The magnificent and unique World Heritage listed Bungle Bungle Range
30.04.2012 - 05.05.2012 31 °C
Purnululu (the Kija Aboriginal word for sandstone) also known as Bungle Bungle, is a fascinating landmark and one of Australia's World Heritage sites. The orange and grey stripes on the massive sandstone structures are breathtaking from the air and on the ground. The orange bands are oxidised iron layers and the grey bands are composed of cyanobacteria growing on the layers of sandstone where moisture accumulates. Cyanobacteria are single celled organisms that represent some of the oldest life-forms on earth. This maze of orange and grey striped beehive shaped domes that rise 300 meters above the grass plains is without a doubt one of Australia's most unusual and facinating landforms and completely unique in the world.
Astonishingly Purnululu was almost unkown to the outside world until it was "discovered" by a television film crew in 1983, filming "The Wonders of Western Australia". Before that the aboriginals obviously have always known it as a sacred site and pastoralists were aware of it but never took any attention of it as they were too busy surviving in this harsh country. Only when the film crew revealed the astounding orange domes the world took notice and it was declared a National Park in 1986 and received World Heritage listing in 2003. Most of the park is closed for tourists as it is sacred ground for the Aboriginals. The Aboriginals believe it was the giant rainbow serpent that fought with a giant echidna undergound and the ichidna fled above ground and pushed the earth up to form Purnululu.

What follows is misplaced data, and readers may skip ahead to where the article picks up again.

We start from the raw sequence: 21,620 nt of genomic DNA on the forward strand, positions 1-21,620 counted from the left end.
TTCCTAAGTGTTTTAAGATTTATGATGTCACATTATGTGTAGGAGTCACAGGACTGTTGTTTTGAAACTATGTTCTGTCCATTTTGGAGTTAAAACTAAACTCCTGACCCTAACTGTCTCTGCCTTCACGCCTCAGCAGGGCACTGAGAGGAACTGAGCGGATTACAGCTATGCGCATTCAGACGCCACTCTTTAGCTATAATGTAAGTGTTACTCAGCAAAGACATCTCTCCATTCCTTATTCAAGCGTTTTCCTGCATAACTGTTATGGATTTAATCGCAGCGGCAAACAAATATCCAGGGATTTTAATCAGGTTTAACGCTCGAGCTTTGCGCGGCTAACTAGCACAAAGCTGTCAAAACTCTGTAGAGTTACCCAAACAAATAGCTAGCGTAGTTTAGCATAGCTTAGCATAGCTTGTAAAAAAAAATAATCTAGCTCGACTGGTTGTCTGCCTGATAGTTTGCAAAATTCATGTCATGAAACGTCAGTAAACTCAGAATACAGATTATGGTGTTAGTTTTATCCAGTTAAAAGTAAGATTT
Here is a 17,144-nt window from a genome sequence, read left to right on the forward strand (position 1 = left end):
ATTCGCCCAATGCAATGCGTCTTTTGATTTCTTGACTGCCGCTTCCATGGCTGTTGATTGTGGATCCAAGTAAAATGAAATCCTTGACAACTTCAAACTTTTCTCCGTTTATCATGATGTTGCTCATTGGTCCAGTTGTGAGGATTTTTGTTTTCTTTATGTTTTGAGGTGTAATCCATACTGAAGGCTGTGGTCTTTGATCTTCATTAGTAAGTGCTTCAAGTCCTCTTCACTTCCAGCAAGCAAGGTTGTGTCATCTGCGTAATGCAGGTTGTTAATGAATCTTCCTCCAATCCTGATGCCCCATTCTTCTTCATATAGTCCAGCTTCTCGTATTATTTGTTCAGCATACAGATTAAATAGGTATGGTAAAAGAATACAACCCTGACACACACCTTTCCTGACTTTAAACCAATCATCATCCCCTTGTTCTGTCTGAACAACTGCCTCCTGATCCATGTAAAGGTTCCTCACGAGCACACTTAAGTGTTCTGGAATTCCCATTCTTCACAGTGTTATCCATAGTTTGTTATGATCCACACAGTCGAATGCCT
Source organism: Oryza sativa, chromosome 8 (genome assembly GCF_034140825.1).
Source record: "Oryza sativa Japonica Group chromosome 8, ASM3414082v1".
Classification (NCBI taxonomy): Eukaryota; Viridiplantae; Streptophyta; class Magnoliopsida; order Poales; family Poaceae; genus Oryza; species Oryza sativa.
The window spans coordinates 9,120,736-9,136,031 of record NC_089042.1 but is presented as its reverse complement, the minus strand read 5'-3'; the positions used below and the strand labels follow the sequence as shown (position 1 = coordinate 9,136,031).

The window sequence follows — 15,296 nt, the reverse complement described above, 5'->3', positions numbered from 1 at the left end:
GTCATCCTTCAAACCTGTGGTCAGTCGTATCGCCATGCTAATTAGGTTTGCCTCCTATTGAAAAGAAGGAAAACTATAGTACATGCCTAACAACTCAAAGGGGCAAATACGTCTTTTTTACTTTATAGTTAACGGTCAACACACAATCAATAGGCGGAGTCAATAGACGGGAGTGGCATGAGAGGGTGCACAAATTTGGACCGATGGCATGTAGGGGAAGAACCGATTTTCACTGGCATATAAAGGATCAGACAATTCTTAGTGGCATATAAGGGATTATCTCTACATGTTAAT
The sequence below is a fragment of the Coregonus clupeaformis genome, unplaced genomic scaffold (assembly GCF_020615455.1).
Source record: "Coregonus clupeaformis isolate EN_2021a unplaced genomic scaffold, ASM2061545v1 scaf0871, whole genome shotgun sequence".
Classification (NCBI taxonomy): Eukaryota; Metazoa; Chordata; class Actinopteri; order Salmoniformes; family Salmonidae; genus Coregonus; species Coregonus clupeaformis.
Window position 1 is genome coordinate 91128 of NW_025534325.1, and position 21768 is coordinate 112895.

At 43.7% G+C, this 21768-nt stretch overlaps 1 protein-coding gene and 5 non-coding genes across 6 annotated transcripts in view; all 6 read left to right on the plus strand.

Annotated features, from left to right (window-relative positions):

Road access to Purnululu National Park is only by a 53km long 4WD track that is extremely challenging on both driver and vehicle. It took us two hours to navigate this notorious track through numerous river and creek crossings and winding through steep hills and passes. We camped at Walardi campsite for four nights and enjoyed this nice big and isolated campsite. We also saw two dingos during our stay in the park. We explored most of the walks in the maginificent gorges and chasms and we also took a helicopter (open with no doors) flight over the Bungle Bungle range which was an unforgetable experience.
Purnululu was certainly the top highlight of our tour so far. We are back in Fitzroy Crossing for a couple of days and then we will finally start the Gibb River Road and Northern Kimberley journey. The Gibb River Road is now declared open for high clearance 4WDs but the Kalumburu road is still being repaired and will take some time.